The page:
Monday, 29 July 2013
Be the Change! The Power of non Violent Parenting
First of all I just want to say that I want to be honest. I fail to follow this message at least once daily. Often more than once...
I don't always interact with my children with the gentleness, presence and engagement that I wish to have. I often put my own schedule and ideas for the day above theirs etc... Yet I truly believe that compassion is the only way to conect with the heart of a child. It is a process of working on my own heart and behaviours rather than concentrating (and projecting) my expectations on theirs. This story is very powerful.
Lauren is kindly offering to mail out "Be the Change" bumper stickers. She kindly mailed us a bumper sticker a few weeks ago. Our car wears it well! Especially during the sometimes stressful loading of children in and out of the car (often when late for something :) it serves as a gentle reminder of what truly matters in this world.
Shared from Sparkling Adventures facebook page:
Arun Gandhi recounts a personal story of the power of non-violent parenting: "I was 16 years old and living with my parents at the institute my grandfather had founded 18 miles outside of Durban, South Africa, in the middle of the sugar plantations. We were deep in the country and had no neighbours, so my two sisters and I would always look forward to going to town to visit friends or go to the movies.
One day, my father asked me to drive him to town for an all-day conference, and I jumped at the chance. Since I was going to town, my mother gave me a list of groceries she needed and, since I had all day in town, my father ask me to take care of several pending chores, such as getting the car serviced. When I dropped my father off that morning, he said, 'I will meet you here at 5:00 p.m., and we will go home together.'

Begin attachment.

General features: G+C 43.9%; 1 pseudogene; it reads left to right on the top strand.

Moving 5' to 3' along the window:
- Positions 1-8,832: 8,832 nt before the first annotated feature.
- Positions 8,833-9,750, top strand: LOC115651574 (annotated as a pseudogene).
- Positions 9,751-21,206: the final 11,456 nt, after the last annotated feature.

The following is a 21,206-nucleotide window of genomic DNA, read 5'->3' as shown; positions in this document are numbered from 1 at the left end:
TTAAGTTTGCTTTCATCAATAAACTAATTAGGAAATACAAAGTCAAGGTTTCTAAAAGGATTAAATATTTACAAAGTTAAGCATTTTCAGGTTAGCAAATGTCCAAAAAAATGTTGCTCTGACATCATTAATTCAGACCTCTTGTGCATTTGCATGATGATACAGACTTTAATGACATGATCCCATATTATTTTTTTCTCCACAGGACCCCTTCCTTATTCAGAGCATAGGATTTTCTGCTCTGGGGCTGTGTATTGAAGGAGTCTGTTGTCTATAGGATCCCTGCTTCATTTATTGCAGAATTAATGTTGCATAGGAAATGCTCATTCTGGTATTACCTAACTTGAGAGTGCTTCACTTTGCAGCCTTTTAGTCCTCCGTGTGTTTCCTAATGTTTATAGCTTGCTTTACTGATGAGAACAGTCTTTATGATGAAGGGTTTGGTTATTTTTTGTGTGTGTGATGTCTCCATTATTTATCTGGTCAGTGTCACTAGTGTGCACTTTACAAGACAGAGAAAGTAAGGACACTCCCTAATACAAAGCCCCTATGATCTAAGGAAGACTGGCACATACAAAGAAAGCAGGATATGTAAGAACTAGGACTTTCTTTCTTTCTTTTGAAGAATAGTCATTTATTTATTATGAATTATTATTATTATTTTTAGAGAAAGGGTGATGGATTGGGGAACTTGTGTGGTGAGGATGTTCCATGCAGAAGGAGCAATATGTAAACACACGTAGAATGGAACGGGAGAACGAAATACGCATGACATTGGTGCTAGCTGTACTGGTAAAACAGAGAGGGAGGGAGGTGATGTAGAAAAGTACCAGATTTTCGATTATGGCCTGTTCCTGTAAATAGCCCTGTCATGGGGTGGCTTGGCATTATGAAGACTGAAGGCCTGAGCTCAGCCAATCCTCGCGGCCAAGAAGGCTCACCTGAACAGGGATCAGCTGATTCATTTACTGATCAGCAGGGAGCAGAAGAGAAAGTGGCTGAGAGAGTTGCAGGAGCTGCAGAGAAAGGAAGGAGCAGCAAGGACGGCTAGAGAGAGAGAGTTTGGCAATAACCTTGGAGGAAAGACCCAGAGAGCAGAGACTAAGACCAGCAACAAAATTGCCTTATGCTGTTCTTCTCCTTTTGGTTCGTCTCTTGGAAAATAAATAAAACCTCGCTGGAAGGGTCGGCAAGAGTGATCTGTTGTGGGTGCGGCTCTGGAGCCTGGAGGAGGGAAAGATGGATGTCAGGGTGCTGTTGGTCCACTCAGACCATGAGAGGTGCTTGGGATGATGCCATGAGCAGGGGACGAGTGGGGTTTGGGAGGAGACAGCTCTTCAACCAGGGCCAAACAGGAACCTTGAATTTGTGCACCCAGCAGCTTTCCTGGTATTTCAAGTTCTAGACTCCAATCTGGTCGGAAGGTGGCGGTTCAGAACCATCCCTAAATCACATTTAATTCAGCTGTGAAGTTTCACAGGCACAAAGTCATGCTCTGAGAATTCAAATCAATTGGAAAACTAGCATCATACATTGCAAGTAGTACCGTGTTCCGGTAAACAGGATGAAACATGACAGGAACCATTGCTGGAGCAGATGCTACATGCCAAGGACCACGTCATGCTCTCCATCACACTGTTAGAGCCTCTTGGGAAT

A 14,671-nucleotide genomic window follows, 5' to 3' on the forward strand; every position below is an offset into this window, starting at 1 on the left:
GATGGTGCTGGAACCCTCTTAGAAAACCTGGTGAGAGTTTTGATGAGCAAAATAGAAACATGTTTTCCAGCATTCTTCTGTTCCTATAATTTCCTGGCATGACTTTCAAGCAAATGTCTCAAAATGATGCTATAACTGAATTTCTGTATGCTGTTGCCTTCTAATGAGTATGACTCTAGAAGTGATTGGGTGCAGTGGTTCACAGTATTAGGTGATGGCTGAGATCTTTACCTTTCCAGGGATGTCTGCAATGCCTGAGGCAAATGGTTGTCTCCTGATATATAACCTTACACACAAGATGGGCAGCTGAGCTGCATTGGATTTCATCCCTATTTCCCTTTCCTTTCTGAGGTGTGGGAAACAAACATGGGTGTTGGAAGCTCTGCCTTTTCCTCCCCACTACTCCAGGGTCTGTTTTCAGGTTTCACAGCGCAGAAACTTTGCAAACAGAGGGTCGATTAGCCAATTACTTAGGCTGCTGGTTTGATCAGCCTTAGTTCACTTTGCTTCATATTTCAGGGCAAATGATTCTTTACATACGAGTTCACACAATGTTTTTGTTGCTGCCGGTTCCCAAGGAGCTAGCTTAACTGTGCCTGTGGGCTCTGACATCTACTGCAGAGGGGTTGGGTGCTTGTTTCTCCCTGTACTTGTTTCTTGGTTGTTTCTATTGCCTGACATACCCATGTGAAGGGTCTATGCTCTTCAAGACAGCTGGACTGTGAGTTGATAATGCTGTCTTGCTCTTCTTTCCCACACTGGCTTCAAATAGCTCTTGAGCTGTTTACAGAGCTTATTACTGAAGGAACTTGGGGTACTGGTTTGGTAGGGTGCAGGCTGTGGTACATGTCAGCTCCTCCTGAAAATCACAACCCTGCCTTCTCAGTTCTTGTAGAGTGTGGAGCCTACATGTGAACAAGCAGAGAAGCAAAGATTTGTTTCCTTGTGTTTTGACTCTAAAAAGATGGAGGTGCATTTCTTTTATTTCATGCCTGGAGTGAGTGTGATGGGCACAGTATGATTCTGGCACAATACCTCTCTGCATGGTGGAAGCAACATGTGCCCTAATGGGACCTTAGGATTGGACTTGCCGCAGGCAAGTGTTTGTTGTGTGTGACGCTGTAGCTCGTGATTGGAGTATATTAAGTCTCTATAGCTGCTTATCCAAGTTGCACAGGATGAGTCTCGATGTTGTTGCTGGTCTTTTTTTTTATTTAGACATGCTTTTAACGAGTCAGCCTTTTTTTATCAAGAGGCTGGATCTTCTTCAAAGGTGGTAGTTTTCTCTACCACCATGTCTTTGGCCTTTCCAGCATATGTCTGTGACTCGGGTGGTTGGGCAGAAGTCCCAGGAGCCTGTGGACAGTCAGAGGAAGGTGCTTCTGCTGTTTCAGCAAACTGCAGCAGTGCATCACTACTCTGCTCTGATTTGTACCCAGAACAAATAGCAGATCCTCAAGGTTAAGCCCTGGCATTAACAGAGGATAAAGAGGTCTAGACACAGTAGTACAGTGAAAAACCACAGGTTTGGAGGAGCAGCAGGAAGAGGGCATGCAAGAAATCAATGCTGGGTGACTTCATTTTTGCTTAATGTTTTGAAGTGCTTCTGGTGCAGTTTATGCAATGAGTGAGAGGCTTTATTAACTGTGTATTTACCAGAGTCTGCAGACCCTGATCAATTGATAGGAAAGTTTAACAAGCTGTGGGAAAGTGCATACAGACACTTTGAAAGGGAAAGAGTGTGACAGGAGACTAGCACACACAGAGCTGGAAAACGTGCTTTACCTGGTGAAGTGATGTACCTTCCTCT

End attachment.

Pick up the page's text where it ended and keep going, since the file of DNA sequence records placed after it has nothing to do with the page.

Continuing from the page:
After hurriedly completing my chores, I went straight to the nearest movie theatre. I got so engrossed in a John Wayne double feature that I forgot the time. It was 5:30 before I remembered. By the time I ran to the garage and got the car and hurried to where my father was waiting for me, it was almost 6:00.
He anxiously asked me, 'Why were you late?'
I was so ashamed of telling him I was watching a John Wayne western movie that I said, 'The car wasn't ready, so I had to wait,' not realizing that he had already called the garage.
When he caught me in the lie, he said: 'There's something wrong in the way I brought you up that didn't give you the confidence to tell me the truth. In order to figure out where I went wrong with you, I'm going to walk home 18 miles and think about it.'
So, dressed in his suit and dress shoes, he began to walk home in the dark on mostly unpaved, unlit roads. I couldn't leave him, so for five-and-a-half hours I drove behind him, watching my father go through this agony for a stupid lie that I uttered.
I decided then and there that I was never going to lie again. I often think about that episode and wonder, if he had punished me the way we punish our children, whether I would have learned a lesson at all.
I don't think so. I would have suffered the punishment and gone on doing the same thing. But this single non-violent action was so powerful that it is still as if it happened yesterday. That is the power of non-violence."